Although Ebola has finally been contained in Liberia, there is much to learn from this latest outbreak. Health officials are taking heed of the valuable lessons gained from the successes, and more importantly, the failures, of this most recent epidemic.
This hot-button topic is being vetted among many of the top science and medical journals, the most recent, the Journal Lancet. A recent survey published in Lancet points to key issues that hampered Ebola efforts, namely a lack of infrastructure providing adequate healthcare services and the political commitment to ensure such services exist.
Basic public health systems, which include treatment facilities, laboratories, and surveillance systems are fundamental to controlling outbreaks of infectious disease. The lack of adequate healthcare systems allowed Ebola to spread faster and farther that it would have, had such systems been in place in countries such as Liberia.
The review in Lancet was composed of essays by global health practitioners from around the world. Lead author of the review, David Heymann, Professor of Infectious Disease Epidemiology at the London School of Hygiene & Tropical Medicine and Head of the Centre on Global Health Security at Chatham House, said, "The Ebola epidemic has clearly illustrated the importance of protecting societies from infectious disease threats that spread across national borders. Throughout history, the approach to threats like this has been to focus on rapid detection of outbreaks and rapid response - this has been the commonly understood conceptualization of health security for centuries. But the crisis has also highlighted a second, equally important but less appreciated aspect of global health security - ensuring personal access to health services and products around the world. This needs to be better recognized as part of the scope of global health security.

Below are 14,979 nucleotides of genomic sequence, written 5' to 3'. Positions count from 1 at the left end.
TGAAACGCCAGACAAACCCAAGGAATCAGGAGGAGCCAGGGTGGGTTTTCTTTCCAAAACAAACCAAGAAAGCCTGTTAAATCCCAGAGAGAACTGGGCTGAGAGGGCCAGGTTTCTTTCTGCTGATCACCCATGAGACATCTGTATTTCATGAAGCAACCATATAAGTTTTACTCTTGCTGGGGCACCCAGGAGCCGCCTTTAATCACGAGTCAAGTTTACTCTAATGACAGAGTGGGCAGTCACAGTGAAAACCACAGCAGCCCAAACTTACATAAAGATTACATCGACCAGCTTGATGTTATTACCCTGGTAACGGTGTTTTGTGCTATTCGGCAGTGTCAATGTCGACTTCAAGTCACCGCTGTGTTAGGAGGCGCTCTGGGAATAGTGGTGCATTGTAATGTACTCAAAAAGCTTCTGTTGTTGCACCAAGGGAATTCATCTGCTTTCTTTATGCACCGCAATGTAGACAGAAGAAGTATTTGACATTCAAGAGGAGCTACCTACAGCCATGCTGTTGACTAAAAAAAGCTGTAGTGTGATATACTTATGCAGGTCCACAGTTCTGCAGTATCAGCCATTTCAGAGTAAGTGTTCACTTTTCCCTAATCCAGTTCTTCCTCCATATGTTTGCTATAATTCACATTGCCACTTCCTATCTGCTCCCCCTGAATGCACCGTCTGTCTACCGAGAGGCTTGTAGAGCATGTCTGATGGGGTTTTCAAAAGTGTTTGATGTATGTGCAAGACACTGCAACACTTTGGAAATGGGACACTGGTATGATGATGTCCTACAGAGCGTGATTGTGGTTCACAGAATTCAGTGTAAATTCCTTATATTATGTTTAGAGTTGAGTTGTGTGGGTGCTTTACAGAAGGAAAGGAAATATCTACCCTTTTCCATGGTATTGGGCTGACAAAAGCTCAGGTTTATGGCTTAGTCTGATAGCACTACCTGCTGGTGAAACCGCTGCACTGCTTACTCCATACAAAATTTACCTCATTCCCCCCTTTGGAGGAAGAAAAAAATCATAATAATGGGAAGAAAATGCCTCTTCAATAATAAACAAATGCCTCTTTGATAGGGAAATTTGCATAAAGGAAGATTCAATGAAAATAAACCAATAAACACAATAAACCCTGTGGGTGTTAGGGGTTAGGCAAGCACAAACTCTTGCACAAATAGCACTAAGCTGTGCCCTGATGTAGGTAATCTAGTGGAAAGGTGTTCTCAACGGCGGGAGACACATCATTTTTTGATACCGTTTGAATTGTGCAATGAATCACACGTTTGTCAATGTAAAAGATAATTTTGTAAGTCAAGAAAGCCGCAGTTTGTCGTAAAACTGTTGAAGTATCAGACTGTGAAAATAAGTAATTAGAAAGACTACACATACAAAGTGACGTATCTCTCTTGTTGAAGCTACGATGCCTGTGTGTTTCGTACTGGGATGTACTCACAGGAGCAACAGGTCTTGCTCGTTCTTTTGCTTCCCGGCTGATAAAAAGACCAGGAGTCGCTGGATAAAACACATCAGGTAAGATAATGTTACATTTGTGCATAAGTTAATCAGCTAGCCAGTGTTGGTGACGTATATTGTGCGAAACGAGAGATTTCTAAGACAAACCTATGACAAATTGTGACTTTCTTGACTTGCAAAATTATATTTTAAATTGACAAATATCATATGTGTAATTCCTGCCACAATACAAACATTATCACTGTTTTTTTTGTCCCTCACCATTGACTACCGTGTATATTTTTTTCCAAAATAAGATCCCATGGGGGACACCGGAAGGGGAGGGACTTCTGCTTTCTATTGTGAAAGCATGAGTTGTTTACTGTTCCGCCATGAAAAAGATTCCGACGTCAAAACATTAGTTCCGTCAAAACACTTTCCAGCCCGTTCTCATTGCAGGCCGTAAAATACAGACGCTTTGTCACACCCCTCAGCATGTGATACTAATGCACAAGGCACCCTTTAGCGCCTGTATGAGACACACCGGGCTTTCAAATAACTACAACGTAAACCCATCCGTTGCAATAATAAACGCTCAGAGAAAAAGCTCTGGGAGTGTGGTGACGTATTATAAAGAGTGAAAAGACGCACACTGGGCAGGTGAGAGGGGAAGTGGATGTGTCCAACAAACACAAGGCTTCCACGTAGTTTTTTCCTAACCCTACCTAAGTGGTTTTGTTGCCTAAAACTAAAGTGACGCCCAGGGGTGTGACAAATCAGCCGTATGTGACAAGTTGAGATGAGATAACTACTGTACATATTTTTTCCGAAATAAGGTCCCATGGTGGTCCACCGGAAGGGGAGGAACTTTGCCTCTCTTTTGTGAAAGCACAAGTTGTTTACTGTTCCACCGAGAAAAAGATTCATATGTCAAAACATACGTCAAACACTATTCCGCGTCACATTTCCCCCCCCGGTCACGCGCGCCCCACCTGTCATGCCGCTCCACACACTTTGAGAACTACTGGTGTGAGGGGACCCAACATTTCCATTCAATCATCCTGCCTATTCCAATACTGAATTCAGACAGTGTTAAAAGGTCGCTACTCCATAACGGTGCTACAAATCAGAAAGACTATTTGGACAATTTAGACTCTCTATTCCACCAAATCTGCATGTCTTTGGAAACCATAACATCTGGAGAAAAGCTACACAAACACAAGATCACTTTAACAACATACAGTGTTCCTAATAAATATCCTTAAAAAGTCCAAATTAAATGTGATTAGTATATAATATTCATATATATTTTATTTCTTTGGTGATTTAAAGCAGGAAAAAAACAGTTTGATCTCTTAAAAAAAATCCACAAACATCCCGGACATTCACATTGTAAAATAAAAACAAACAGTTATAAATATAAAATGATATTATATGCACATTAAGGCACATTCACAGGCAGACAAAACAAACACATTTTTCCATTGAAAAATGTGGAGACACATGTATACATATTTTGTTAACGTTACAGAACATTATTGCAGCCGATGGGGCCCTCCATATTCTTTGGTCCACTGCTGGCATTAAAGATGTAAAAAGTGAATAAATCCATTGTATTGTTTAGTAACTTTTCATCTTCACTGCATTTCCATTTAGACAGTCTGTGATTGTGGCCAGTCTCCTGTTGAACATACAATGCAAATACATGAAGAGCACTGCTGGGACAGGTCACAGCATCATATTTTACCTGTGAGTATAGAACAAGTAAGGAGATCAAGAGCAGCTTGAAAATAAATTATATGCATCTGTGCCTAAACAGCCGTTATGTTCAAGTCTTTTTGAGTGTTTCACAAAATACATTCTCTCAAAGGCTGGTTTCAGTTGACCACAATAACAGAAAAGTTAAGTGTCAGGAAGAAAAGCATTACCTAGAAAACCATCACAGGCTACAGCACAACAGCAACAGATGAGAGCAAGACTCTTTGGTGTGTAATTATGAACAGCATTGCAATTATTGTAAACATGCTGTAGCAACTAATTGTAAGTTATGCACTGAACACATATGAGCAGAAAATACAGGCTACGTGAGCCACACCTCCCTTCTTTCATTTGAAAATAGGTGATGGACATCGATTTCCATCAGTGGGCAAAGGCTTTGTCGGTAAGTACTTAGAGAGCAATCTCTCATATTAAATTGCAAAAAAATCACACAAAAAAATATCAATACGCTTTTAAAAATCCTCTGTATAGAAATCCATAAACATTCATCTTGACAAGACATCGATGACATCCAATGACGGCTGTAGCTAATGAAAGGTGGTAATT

And there are broader concerns that must also be addressed, namely issues of poverty, antimicrobial resistance, natural disasters, and armed conflict, each of which affect people's ability to identify, treat, and overcome epidemics of infectious disease.
Although Liberia has finally been wrestled from Ebola's deadly grasp, we have much to do to guard against its inevitable return.